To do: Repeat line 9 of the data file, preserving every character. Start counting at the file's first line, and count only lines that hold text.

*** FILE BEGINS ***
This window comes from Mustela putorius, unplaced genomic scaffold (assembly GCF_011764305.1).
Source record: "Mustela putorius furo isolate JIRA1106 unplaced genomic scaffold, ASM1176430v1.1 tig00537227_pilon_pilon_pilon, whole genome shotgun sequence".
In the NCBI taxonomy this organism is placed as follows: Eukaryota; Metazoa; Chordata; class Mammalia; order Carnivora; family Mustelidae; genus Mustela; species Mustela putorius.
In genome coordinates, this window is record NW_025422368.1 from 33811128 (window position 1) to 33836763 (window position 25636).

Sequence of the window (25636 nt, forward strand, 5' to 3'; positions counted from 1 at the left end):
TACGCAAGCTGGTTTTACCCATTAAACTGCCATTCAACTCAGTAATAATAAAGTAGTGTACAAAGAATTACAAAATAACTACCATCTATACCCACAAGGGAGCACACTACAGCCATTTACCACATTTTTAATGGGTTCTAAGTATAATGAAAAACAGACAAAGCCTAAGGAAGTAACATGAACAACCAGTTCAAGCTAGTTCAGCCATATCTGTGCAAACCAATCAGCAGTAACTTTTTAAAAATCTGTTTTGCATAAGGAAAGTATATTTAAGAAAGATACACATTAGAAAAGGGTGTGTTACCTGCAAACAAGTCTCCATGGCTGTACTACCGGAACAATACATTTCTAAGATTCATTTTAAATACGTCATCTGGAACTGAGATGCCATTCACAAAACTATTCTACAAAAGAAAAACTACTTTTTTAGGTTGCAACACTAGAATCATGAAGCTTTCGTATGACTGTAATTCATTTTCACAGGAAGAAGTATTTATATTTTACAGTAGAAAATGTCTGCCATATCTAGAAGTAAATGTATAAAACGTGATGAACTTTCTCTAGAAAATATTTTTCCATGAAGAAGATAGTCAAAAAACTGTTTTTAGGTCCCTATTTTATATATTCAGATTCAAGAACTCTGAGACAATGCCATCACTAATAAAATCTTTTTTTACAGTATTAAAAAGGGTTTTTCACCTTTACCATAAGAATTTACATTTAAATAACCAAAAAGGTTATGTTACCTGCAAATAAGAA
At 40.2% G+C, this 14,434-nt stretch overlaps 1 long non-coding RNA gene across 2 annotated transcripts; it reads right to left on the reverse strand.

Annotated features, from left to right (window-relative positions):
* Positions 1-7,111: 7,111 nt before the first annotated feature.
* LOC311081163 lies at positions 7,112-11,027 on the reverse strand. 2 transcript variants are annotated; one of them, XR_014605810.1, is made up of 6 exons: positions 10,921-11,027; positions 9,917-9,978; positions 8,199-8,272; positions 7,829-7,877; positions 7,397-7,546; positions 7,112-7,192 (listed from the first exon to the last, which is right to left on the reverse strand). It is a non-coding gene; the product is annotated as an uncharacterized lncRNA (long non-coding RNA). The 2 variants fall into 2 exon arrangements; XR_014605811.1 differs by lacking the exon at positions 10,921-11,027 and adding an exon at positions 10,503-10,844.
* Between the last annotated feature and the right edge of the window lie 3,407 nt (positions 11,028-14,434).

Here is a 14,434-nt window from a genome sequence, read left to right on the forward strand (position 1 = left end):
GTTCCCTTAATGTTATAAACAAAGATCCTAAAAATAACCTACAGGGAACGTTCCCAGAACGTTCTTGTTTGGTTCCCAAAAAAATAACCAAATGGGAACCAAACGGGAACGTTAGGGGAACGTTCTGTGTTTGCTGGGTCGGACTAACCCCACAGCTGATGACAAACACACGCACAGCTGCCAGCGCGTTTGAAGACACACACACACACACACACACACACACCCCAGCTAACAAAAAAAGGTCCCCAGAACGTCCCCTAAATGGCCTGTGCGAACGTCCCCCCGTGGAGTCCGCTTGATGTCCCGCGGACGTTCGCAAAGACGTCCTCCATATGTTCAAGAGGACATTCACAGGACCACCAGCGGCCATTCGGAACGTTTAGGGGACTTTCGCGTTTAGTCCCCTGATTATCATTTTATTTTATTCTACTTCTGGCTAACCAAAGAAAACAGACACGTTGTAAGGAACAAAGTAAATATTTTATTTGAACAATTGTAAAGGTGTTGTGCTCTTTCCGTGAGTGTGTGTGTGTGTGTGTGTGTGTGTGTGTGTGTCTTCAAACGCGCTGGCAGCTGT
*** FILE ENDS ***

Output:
* Positions 1-7,111: 7,111 nt before the first annotated feature.